Diabetes mellitus is a metabolic disease characterized by hyperglycemia (high blood sugar). Diabetes is a disease in which the body does not produce insulin or properly use. Insulin is a hormone produced in the pancreas, an organ near the stomach. Insulin is needed to turn sugar and other food into energy. Three major forms of diabetes: type 1, type 2 and gestational diabetes (occurring during pregnancy), which have similar signs, symptoms and consequences, but different causes and population distributions.
Ultimately, all forms are due to pancreatic beta cells are unable to produce enough insulin to prevent hyperglycemia. Type 1 is usually due to self-destruction of pancreatic beta cells that produce insulin. Type 2 is characterized by tissue wide insulin resistance and varies widely, but sometimes progressing to loss of function of beta cells. Gestational diabetes is similar to type 2 diabetes, since it involves insulin resistance; hormones of pregnancy cause insulin resistance in those women genetically predisposed to develop this disease.
People with pre-diabetes are at greater risk of developing type 2 diabetes, cardiovascular disease and stroke. Gestational diabetes also involves a combination of insufficient insulin secretion and sensitivity, resembling type 2 diabetes in several respects. It develops during pregnancy and may improve or disappear after delivery. Insulin is the so-called "hunger hormone".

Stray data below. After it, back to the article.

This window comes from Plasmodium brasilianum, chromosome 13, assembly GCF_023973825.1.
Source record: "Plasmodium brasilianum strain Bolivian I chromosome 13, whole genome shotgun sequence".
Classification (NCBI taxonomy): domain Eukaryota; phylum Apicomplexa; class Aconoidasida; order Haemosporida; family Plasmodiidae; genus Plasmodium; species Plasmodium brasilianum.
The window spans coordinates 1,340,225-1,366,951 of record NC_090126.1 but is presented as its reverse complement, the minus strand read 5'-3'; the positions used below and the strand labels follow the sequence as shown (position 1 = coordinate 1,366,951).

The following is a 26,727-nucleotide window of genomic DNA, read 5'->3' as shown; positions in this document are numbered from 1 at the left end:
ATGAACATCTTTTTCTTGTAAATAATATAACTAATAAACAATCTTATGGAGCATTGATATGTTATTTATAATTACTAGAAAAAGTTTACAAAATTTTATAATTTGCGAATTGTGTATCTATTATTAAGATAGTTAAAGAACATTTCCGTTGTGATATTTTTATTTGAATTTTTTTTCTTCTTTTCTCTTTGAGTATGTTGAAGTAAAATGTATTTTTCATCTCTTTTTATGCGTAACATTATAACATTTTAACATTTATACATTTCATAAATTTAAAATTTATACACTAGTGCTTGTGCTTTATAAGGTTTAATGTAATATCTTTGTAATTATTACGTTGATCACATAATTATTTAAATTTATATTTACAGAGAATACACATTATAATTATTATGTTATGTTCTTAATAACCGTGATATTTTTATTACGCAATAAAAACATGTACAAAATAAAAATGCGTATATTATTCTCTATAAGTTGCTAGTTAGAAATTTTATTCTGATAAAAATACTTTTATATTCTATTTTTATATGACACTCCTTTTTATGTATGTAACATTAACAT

Causes of diabetes mellitus: Glucose in most cells in the blood (primarily muscle cells and fat cells, but not central nervous system), insulin deficiency or insensitivity of its receptors plays a central role in all forms of diabetes mellitus. Most of the carbohydrates in food are converted within a few hours to the monosaccharide glucose, the main carbohydrate found in blood. Diabetes mellitus type 1 formerly known as insulin-dependent diabetes (IDDM), childhood diabetes or also known as juvenile diabetes, is characterized by loss of beta cell insulin-producing islets in the pancreas leading to insulin deficiency. The main cause of loss of beta cells leading to type 1 diabetes is a T cell-mediated auto-attack. Diabetes mellitus type 2 previously known as adult onset diabetes, the maturity of early diabetes.
Symptoms of diabetes mellitus: 1.Drowsiness. 2.Nausea. 3.Decreased endurance during exercise
Treatment of diabetes mellitus: People with diabetes keep levels of blood sugar tightly controlled; complications are less likely to develop. People with diabetes should always carry or wear a medical identification bracelet or tag to alert health professionals to the presence of diabetes. People with type 1 diabetes who are able to maintain a healthy weight may be able to avoid the need for large doses of insulin. People with diabetes also tend to have high levels of cholesterol in the blood, thus limiting the amount of saturated fat in the diet is important. Drugs may also be needed to help control the level of cholesterol in the blood. Diet management is very important for people with both types of diabetes. Doctors recommend a healthy, balanced diet and efforts to maintain a healthy weight. Some people benefit from a meeting with the nutritionist to develop an optimal eating plan.
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